The Power of Words
I spent much of the day editing and updating our obituary of William F. Buckley Jr., the intellectual father of the modern conservative movement who died at his desk yesterday at age 82. The original story was written a few years ago by retired Post obituarist Bart Barnes, who graduated from Yale not too long after Buckley himself.
Buckley's son, Christopher, called me about 6 p.m. Wednesday to talk about his father, who died on the 16th birthday of his grandson and namesake. Chris said he was going to make his son's favorite meal, spaghetti carbonara, for dinner because it was important to keep busy -- and because his father would have wanted it that way.
"One things he always told me," Chris said, "is that industry is the enemy of melancholy."
He also mentioned that his father has three new books coming out this year: "He writes more books dead than I do alive."
Say what you will about Bill Buckley, there is no denying that he had an amazing facility for language -- which goes a long way toward explaining both the enduring force of his political message and his popularity as a public figure. His long-running PBS show, Firing Line, was on the air for 33 years. It was mostly about politics -- and sometimes about music, fiction and other unexpected topics -- but the droll, debonair Mr. Buckley was always the star of the show. There was something witty and compelling about his larger-than-life vocabulary and his cultivated patrician accent, which seemed to be perched on the spires of Oxford, calling wistfully toward the New World. (A good example of his Firing Line style can be seen on this clip -- an interview with political scientist Kenneth Minogue in 1985 -- on YouTube.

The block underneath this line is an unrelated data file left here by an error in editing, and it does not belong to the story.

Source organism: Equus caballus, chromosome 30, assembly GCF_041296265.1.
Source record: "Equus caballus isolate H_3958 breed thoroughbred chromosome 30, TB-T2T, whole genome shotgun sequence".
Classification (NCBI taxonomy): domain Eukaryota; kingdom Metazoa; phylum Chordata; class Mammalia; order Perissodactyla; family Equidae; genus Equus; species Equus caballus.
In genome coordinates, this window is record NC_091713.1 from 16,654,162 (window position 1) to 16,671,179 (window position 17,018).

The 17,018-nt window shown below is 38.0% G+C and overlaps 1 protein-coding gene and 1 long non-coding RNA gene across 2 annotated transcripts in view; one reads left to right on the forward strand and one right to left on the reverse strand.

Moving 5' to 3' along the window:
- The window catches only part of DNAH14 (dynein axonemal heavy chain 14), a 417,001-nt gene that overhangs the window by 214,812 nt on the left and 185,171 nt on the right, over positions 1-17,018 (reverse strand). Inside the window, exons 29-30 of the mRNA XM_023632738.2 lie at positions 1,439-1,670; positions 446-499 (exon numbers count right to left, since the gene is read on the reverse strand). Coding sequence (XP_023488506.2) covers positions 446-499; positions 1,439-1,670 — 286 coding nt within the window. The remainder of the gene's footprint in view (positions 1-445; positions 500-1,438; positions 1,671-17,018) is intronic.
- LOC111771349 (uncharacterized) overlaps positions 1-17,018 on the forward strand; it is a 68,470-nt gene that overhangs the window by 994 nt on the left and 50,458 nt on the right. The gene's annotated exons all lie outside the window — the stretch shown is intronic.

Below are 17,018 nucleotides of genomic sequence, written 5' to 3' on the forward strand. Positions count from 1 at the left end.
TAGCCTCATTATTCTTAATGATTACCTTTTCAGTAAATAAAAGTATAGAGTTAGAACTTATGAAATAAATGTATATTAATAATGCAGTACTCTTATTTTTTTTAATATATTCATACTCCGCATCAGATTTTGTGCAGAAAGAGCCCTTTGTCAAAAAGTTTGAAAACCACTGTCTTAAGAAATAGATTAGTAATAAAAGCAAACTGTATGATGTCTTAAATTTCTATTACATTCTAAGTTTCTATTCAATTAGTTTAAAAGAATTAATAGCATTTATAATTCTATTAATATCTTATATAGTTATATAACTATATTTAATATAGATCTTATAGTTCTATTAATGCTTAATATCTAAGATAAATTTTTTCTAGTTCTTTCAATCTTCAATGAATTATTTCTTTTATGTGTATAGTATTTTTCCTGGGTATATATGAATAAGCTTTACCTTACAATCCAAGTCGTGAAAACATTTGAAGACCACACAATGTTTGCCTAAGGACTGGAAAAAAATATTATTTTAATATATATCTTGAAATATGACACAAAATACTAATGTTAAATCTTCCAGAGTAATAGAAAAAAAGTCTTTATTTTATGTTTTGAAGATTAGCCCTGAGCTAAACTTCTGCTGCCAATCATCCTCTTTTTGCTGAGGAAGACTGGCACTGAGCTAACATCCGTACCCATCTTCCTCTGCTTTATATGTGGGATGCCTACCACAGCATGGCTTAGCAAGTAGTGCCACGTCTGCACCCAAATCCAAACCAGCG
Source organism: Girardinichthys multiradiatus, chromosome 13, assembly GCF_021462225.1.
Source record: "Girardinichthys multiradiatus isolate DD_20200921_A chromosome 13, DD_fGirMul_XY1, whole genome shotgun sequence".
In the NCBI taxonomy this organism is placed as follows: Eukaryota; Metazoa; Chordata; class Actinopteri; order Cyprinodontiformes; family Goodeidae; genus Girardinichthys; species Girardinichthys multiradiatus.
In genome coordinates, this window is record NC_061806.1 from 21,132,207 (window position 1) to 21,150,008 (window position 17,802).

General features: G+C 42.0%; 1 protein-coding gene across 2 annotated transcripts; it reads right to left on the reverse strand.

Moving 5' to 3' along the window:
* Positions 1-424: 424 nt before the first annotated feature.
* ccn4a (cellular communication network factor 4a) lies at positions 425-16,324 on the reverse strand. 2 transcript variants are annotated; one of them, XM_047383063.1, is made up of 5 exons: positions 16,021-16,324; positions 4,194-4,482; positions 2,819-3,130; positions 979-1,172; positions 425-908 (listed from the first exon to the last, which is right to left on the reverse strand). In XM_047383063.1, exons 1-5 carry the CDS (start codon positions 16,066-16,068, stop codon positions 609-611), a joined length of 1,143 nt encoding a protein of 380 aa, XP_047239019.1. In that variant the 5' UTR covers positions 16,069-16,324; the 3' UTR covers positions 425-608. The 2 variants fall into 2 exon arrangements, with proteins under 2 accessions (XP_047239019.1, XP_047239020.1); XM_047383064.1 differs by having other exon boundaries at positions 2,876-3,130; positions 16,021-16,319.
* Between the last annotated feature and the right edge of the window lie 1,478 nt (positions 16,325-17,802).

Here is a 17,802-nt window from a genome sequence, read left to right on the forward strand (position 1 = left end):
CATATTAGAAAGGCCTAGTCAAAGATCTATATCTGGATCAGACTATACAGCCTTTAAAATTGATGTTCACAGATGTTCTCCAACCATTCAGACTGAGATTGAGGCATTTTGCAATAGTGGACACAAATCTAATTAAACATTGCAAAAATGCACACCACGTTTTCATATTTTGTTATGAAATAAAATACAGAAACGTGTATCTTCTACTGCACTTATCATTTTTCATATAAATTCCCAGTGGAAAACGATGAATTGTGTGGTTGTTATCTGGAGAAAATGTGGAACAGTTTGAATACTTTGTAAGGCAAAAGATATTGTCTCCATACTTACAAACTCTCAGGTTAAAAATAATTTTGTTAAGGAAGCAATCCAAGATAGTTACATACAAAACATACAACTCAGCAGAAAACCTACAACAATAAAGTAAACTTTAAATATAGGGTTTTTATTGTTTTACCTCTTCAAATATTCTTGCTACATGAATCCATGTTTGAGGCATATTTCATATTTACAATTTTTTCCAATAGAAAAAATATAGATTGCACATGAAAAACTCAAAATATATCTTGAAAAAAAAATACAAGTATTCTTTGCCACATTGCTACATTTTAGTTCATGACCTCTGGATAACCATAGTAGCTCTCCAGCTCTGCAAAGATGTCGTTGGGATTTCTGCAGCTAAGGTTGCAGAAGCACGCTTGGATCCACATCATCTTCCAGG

Even if you don't care much for politics of Buckley's conservative hue, he was a fascinating character. He was always an entertaining and provocative guest on other talk shows, back when talk shows actually had people on who knew how to talk. Buckley may have been, as Arthur M. Schlesinger put it, "the scourge of American liberalism" -- a title Buckley loved, by the way -- but he was one of the last great knights of the lexicon, whose eloquence ignited a movement that has come to dominate American politics over the past 30 years. Who says words don't matter?
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